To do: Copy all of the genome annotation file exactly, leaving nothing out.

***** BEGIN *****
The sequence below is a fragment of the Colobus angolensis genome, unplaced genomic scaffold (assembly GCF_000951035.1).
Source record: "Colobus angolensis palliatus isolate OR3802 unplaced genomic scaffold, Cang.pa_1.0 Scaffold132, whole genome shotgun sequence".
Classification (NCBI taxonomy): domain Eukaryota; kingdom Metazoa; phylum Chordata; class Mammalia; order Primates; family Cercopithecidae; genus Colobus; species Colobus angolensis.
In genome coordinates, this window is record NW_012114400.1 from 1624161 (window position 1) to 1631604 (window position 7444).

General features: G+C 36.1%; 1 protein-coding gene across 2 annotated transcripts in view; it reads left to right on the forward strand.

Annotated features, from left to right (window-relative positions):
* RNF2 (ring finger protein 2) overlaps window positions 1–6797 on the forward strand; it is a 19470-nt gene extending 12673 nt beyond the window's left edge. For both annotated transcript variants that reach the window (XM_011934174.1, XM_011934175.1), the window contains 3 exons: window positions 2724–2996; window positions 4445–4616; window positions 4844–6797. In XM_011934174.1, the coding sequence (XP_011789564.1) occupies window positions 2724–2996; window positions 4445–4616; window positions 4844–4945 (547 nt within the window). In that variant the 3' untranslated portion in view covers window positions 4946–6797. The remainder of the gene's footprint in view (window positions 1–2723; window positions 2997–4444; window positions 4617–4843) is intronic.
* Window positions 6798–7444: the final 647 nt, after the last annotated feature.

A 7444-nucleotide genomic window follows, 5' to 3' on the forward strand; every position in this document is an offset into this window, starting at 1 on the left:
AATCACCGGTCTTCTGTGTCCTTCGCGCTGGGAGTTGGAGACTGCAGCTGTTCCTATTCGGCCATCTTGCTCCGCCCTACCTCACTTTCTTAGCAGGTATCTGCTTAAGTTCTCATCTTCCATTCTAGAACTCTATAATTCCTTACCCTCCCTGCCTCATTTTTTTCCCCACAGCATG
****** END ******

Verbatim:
The sequence below is a fragment of the Colobus angolensis genome, unplaced genomic scaffold (assembly GCF_000951035.1).
Source record: "Colobus angolensis palliatus isolate OR3802 unplaced genomic scaffold, Cang.pa_1.0 Scaffold132, whole genome shotgun sequence".
Classification (NCBI taxonomy): domain Eukaryota; kingdom Metazoa; phylum Chordata; class Mammalia; order Primates; family Cercopithecidae; genus Colobus; species Colobus angolensis.
In genome coordinates, this window is record NW_012114400.1 from 1624161 (window position 1) to 1631604 (window position 7444).

General features: G+C 36.1%; 1 protein-coding gene across 2 annotated transcripts in view; it reads left to right on the forward strand.

Annotated features, from left to right (window-relative positions):
* RNF2 (ring finger protein 2) overlaps window positions 1–6797 on the forward strand; it is a 19470-nt gene extending 12673 nt beyond the window's left edge. For both annotated transcript variants that reach the window (XM_011934174.1, XM_011934175.1), the window contains 3 exons: window positions 2724–2996; window positions 4445–4616; window positions 4844–6797. In XM_011934174.1, the coding sequence (XP_011789564.1) occupies window positions 2724–2996; window positions 4445–4616; window positions 4844–4945 (547 nt within the window). In that variant the 3' untranslated portion in view covers window positions 4946–6797. The remainder of the gene's footprint in view (window positions 1–2723; window positions 2997–4444; window positions 4617–4843) is intronic.
* Window positions 6798–7444: the final 647 nt, after the last annotated feature.

A 7444-nucleotide genomic window follows, 5' to 3' on the forward strand; every position in this document is an offset into this window, starting at 1 on the left:
AATCACCGGTCTTCTGTGTCCTTCGCGCTGGGAGTTGGAGACTGCAGCTGTTCCTATTCGGCCATCTTGCTCCGCCCTACCTCACTTTCTTAGCAGGTATCTGCTTAAGTTCTCATCTTCCATTCTAGAACTCTATAATTCCTTACCCTCCCTGCCTCATTTTTTTCCCCACAGCATG